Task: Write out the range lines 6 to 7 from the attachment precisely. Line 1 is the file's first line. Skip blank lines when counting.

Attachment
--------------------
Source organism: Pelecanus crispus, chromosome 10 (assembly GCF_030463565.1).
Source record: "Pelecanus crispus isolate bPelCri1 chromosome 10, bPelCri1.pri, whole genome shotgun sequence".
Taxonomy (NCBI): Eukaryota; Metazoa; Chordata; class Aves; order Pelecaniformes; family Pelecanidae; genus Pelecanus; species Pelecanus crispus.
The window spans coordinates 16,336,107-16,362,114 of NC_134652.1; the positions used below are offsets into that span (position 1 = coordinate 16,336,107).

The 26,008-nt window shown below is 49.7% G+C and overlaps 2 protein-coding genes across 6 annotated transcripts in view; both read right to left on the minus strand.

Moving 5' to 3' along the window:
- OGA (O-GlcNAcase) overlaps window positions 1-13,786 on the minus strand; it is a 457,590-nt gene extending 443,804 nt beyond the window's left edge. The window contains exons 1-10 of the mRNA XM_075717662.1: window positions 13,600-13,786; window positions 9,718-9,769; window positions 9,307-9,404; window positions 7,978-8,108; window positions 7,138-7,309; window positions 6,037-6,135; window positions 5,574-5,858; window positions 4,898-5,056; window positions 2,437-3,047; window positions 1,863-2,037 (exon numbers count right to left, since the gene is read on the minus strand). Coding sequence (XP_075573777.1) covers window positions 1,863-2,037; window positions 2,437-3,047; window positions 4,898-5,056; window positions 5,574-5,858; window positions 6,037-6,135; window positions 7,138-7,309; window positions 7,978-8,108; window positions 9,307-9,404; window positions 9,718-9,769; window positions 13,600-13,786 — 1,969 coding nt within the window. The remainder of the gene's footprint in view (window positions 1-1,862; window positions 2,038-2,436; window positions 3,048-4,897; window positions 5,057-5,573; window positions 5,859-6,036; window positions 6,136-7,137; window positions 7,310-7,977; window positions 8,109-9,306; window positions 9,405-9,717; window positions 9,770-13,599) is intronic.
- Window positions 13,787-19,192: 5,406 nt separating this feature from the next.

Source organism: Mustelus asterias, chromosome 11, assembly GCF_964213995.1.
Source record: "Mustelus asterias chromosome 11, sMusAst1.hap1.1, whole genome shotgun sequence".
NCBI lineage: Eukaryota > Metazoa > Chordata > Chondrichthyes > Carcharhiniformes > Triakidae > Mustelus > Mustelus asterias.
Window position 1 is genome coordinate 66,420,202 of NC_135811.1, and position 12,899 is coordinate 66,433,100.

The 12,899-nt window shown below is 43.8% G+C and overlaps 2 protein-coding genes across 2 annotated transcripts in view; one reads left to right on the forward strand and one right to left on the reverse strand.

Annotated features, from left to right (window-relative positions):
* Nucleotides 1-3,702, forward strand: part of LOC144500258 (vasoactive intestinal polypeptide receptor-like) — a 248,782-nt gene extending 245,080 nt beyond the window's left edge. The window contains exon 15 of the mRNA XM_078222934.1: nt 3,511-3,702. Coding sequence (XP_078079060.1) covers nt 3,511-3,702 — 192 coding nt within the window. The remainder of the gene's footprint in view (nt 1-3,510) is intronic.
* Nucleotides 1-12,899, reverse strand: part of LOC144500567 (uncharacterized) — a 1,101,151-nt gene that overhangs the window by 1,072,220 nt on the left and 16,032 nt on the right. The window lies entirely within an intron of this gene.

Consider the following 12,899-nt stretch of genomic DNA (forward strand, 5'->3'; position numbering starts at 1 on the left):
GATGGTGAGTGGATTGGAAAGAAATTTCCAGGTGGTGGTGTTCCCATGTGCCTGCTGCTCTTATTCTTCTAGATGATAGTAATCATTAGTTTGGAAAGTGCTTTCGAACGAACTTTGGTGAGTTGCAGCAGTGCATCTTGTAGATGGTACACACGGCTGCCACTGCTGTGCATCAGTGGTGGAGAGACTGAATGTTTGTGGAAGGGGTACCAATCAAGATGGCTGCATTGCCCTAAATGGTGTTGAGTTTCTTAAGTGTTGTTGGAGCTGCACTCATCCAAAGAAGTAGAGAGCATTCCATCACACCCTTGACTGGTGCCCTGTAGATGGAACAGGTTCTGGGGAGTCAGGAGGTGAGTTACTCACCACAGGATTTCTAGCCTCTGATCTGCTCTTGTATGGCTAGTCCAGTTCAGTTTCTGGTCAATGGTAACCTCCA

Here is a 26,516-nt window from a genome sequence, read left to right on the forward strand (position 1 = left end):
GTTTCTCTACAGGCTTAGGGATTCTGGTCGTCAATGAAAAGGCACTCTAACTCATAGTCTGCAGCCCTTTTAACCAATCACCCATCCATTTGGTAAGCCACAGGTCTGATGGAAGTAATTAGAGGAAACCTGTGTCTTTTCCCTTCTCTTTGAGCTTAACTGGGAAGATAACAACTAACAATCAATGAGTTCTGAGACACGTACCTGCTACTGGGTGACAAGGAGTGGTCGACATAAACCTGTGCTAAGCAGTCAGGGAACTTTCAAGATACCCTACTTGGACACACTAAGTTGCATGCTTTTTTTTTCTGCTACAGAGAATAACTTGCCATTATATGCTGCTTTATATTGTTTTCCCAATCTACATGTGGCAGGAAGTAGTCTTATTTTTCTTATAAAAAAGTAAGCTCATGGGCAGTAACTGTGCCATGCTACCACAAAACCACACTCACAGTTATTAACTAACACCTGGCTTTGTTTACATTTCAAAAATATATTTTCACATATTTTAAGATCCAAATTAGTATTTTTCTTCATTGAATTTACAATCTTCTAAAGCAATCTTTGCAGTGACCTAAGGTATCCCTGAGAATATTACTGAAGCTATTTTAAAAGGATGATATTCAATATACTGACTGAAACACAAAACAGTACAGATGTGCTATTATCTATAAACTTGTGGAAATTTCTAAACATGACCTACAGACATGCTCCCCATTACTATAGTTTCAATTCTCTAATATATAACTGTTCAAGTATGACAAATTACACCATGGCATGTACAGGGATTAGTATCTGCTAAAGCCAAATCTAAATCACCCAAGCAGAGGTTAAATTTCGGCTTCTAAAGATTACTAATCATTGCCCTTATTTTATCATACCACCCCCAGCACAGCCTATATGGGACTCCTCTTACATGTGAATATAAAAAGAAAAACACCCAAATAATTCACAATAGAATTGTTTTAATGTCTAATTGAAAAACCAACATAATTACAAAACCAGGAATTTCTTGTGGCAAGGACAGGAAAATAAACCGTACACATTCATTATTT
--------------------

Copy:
Moving 5' to 3' along the window:
- OGA (O-GlcNAcase) overlaps window positions 1-13,786 on the minus strand; it is a 457,590-nt gene extending 443,804 nt beyond the window's left edge. The window contains exons 1-10 of the mRNA XM_075717662.1: window positions 13,600-13,786; window positions 9,718-9,769; window positions 9,307-9,404; window positions 7,978-8,108; window positions 7,138-7,309; window positions 6,037-6,135; window positions 5,574-5,858; window positions 4,898-5,056; window positions 2,437-3,047; window positions 1,863-2,037 (exon numbers count right to left, since the gene is read on the minus strand). Coding sequence (XP_075573777.1) covers window positions 1,863-2,037; window positions 2,437-3,047; window positions 4,898-5,056; window positions 5,574-5,858; window positions 6,037-6,135; window positions 7,138-7,309; window positions 7,978-8,108; window positions 9,307-9,404; window positions 9,718-9,769; window positions 13,600-13,786 — 1,969 coding nt within the window. The remainder of the gene's footprint in view (window positions 1-1,862; window positions 2,038-2,436; window positions 3,048-4,897; window positions 5,057-5,573; window positions 5,859-6,036; window positions 6,136-7,137; window positions 7,310-7,977; window positions 8,109-9,306; window positions 9,405-9,717; window positions 9,770-13,599) is intronic.